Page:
Brewster Hut has the biggest hut-door I have ever seen. It was an interesting door — similar to what you’d find on a walk-in freezer, only larger — and has a massively over engineered, solid-steel latch that groaned loudly when used. While it was faintly comforting to know that a bomb could go off outside and the door, with its handle, would likely survive the blast, I could not decide exactly what necessitated such robustness — and this was troubling. Was it to keep out the were-rabbits (we found the tracks of a colossal rabbit in the snow), or was it because Brewster Hut was indeed a massive freezer? Experience would indicate the latter: Brewster was an icebox.
I was sitting at the table, around 10:30am on Thursday morning, when the sun finally crested Mt. Brewster. Sunlight streamed through the windows: it could not have come soon enough. I had been watching it lazily creep down the hill all morning as I hunkered down in my sleeping bag and drank warm tea, trying to stay warm. I was desperate to get into the sun but the hut’s wooden deck was still covered with ice, so I climbed out the kitchen window and sat on the black-steel fire escape, letting the warmth soak into my bones. I was feeling a bit tired, which was unsurprising, perhaps, given the last few days.
Two days earlier, I had woken up at the start of the Brewster track, a lonely spot off the road through Haast Pass. I’d had a solid night’s sleep and was rearing to go after my leisurely start to the day with a cooked breakfast and coffee. Unlike the previous few days and my trip up Ben Lomond, I felt energised by the fact of being outside in the silent roar of the bush, still dripping for the night’s rain as it overshadowed the rushing Haast River. I felt deeply grateful for this sense of confidence, a welcomed change from the doubts and fears that had plagued my mind for the last few weeks.
Amazingly, this sense of confidence and ability did not wear off as the day wore on. After a particularly brisk, barefooted fording of the Haast River, I began the track toward Brewster, an unrelenting 3hr climb up 1000m of slippery tree roots and the odd icy rock. Despite the difficulty of the track, there was much to enjoy: the mature beech forest covered with mosses that laced the edges of the trees with the light of the low winter sun. The best moment was crossing the tree line. I was blown away by the view above and across the valley, filled with snowy peaks and vast valleys. It was magic.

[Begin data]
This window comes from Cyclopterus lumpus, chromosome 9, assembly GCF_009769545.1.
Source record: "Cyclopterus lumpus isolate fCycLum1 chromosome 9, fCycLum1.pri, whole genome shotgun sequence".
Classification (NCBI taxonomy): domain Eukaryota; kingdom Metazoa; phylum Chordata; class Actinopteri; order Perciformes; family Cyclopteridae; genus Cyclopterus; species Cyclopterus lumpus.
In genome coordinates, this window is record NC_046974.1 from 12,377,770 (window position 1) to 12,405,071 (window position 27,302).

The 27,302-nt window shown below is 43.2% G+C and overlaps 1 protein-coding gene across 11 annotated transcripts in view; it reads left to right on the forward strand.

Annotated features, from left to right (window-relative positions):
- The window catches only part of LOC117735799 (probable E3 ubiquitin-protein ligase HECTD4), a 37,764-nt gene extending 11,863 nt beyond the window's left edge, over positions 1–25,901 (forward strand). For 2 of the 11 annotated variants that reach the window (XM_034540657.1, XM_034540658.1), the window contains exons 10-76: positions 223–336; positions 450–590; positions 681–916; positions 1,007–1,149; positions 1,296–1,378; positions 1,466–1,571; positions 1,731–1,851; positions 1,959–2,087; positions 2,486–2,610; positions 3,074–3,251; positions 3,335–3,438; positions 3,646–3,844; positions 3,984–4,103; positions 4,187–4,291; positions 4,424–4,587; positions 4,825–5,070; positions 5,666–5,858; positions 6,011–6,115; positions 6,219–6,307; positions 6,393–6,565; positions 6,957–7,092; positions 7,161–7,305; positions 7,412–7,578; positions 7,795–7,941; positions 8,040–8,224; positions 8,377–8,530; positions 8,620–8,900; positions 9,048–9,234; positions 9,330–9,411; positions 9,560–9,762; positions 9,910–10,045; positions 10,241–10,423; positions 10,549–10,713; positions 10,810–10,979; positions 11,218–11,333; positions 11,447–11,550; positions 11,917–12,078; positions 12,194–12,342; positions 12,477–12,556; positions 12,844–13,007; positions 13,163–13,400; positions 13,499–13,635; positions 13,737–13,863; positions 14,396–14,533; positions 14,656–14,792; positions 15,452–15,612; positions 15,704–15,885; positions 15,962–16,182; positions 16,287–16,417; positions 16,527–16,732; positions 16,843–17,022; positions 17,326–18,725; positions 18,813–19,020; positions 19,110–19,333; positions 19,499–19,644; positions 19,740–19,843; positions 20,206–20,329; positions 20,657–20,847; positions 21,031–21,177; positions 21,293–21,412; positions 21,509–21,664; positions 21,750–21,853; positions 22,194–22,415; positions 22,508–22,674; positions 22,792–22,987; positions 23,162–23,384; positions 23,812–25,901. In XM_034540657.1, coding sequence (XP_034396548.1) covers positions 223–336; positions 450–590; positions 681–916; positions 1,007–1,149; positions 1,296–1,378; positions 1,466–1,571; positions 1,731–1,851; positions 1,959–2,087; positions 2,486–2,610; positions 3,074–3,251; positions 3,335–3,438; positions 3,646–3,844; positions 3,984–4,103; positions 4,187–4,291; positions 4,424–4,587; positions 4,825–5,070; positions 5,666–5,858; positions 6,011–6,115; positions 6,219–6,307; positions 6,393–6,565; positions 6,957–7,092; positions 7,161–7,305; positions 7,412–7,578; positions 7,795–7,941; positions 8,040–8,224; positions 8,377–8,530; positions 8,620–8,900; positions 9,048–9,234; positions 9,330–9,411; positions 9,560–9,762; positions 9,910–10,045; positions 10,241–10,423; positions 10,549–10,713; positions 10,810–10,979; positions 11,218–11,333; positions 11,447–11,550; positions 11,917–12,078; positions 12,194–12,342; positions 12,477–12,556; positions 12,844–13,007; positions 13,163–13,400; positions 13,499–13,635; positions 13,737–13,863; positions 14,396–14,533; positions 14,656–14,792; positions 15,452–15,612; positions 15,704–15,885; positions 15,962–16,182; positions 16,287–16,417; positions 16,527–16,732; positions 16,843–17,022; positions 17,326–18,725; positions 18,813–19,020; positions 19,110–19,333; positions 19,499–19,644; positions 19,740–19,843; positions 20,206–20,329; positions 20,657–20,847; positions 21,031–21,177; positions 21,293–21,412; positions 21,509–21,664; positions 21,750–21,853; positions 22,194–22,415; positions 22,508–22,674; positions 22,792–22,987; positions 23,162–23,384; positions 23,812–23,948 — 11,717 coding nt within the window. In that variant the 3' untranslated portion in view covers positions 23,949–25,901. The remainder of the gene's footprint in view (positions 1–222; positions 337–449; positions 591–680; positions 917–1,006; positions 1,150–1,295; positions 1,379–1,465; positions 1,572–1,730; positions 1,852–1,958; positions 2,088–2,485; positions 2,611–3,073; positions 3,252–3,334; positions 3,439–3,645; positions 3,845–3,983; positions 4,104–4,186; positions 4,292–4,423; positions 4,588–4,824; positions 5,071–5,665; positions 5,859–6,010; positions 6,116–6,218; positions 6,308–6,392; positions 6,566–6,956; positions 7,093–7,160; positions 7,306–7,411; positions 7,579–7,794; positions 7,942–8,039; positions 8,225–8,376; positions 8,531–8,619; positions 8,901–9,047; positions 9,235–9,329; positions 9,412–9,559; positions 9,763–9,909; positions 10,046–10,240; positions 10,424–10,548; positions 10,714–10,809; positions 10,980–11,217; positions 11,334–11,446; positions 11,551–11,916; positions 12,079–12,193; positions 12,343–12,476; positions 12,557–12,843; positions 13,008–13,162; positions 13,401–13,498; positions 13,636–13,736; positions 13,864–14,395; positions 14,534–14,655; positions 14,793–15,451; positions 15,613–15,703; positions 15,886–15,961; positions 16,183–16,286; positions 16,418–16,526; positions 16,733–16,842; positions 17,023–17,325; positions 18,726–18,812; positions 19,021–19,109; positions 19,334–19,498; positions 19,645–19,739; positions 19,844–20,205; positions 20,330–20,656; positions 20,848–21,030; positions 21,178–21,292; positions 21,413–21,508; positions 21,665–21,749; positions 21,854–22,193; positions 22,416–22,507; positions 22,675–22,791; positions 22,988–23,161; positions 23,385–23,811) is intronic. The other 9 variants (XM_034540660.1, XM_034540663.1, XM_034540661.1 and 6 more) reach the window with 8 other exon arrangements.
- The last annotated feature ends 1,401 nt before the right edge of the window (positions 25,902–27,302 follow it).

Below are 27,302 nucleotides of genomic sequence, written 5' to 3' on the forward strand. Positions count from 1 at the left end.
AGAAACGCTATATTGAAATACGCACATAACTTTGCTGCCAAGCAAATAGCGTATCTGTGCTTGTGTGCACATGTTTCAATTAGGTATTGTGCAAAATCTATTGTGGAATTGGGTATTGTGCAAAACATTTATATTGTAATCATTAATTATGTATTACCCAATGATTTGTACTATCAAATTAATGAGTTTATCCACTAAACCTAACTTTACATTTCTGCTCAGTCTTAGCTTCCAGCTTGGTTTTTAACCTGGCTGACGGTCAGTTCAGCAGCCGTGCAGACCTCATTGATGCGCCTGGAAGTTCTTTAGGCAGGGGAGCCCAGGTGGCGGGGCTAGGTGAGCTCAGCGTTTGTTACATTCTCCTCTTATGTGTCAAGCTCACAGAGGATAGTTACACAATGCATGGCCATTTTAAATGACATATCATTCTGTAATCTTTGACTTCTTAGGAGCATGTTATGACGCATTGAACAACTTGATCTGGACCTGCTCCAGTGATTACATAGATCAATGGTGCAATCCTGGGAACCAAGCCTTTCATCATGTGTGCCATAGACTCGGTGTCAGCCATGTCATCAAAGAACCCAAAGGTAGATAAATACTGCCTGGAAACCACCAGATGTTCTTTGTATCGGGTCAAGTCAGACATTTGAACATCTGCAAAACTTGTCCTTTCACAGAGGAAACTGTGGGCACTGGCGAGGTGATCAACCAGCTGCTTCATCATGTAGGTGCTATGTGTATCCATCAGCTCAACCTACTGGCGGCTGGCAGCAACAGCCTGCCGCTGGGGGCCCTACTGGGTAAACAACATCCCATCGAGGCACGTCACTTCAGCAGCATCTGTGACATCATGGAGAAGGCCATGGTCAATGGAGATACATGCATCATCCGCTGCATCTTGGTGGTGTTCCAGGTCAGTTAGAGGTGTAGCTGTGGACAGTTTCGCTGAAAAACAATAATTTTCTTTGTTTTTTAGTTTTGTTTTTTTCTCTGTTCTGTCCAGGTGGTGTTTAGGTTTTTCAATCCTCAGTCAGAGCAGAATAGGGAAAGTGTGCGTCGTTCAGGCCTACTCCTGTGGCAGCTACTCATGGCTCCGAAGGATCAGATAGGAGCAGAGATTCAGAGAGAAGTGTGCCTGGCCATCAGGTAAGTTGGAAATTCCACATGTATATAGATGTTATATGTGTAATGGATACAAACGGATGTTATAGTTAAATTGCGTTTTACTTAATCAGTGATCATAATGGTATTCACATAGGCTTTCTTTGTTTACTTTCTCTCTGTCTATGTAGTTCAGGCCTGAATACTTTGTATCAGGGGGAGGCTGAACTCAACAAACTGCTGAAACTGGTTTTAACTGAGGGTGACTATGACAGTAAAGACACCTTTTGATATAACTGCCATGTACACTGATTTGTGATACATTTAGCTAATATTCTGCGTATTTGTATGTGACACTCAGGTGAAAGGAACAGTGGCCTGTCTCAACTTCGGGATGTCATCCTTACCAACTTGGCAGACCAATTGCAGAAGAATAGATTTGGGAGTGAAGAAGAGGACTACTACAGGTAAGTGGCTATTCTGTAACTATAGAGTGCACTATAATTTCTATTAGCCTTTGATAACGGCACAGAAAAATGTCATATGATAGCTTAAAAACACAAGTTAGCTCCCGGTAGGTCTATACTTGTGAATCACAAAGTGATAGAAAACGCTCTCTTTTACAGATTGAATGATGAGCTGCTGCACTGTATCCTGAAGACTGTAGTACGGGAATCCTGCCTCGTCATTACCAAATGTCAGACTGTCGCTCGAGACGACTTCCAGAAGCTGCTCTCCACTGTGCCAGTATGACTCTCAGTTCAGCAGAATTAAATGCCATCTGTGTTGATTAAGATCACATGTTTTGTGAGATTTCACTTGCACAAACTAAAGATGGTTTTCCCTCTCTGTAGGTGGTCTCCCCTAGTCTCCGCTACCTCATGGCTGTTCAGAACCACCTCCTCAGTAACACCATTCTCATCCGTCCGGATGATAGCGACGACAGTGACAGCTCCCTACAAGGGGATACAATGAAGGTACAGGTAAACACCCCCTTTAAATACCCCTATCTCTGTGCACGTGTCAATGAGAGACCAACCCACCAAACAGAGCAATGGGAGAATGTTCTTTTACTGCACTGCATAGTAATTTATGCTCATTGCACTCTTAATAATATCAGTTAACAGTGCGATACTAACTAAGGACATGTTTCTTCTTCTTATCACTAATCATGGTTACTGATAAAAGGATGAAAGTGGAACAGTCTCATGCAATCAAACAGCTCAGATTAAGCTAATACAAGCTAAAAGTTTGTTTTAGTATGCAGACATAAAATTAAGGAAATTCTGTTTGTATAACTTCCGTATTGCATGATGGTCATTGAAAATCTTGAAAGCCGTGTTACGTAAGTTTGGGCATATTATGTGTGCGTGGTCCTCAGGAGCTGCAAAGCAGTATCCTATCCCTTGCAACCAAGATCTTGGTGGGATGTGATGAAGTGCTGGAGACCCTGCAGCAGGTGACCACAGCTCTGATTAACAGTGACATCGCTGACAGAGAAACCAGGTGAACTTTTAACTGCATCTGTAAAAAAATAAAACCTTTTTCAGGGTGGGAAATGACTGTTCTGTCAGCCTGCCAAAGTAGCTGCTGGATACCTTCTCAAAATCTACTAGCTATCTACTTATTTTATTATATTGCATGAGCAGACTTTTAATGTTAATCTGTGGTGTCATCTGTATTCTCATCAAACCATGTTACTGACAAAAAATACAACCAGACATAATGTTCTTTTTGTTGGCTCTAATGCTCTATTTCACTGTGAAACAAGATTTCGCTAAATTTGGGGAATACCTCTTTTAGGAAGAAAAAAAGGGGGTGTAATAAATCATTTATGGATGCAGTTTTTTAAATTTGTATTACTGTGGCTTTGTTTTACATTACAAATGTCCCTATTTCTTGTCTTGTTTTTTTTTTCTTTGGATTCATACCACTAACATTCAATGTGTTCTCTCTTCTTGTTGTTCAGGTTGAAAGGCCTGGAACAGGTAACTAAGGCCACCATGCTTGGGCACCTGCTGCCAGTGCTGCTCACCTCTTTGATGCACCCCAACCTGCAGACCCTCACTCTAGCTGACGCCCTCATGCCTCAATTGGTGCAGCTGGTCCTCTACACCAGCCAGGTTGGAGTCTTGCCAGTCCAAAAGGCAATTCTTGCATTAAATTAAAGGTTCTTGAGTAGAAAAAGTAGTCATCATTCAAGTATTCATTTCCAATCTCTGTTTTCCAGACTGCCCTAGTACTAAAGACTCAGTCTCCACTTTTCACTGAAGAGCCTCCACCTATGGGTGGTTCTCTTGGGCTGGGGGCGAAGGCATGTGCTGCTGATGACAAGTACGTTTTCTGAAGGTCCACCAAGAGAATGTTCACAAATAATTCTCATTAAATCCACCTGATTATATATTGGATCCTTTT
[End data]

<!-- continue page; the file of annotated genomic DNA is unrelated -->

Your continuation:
I reached the hut feeling encouraged by my successful completion of the track and was welcomed by a group of glacier guides from Franz Josef. They are a super bunch and we had a great time chatting and eating. They invited me to join them for a walk up Mt. Armstrong, a peak directly behind the hut. I was hoping to climb Armstrong and gratefully accepted the offer.
We set out at 8:00 the following morning, just as the sky gained a yellow fringe. There are several cairned routes on Mt. Armstrong and we roughly followed a couple of them — switching between as we saw fit — up the icy and tussocked slope, around the rocky bluffs and toward the snow line. It was an astoundingly beautiful morning, albeit a bit windy, and I exerienced a profound thrill as I looked back down the mountain, into deep blues and blue-greens of the Haast Valley, up past the snow-blue peaks, and into the growing yellow of the sky.
Walking up, we had encountered a number of false summits which, while disappointing at the time, served only to heighten my anticipation of the final summit. Reaching the peak, marked by a lonely cairn, did not disappoint. The view was astounding and offered a clear sight up the Main Divide. Mt Brewster stood beside us, wind and cloud scouring the summit, as an attractive goal for next time. I tried to imagine the climb and summit.
Summiting is always special for me. I enjoy that moment of arrival as a point in space and time that opens the door to innumerable objectives — other peaks and ridges. The sight of these fills me with both a sense of possibility — excitement at a world of exploration — and sense that, for just a moment, I’ve been afforded a glance through that door upon which I have been knocking all my life. With this comes a contenting sense of wholeness, of placed-ness, and of belonging. But then we depart and our footprints in the snow are blown away or covered and nothing remains but the memory of the moment, an echo of the view we long to see, and the hope of arriving once more at one of those innumerable distant peaks.
I thoroughly enjoyed this trip with the guides, who hailed from the UK, Australia, and Canada. They were such an inclusive and friendly bunch and I loved getting to know them, hearing their stories, over the duration of the trip. Sharing that moment of summiting with others is a far fuller experience than doing it on your own. Returning to the hut, the guides headed back down to the carpark and returned home.
It was not until lunch time, the next day, that the ice had finally melted off the deck, allowing me to move into a more comfortable position in the warmth of the sun. There was a cool breeze so I pulled out a mattress and my sleeping bag and lay down for a snooze. I was captivated by the view of the mountains across the valley but often looked back toward Mt. Armstrong, recalling the previous day’s climb. My eyelids grew heavy. Snoozing outside a hut with a cool breeze and a bright sun is one of my favourite things to do. I love listening to the sounds: the wind in the tussock, the distant rumble of a waterfall, and the occasional cry of a kea. These are deeply quieting and I soon fell asleep, resting in preparation for the next day’s return to Wanaka.
Leaving Brewster Hut – Video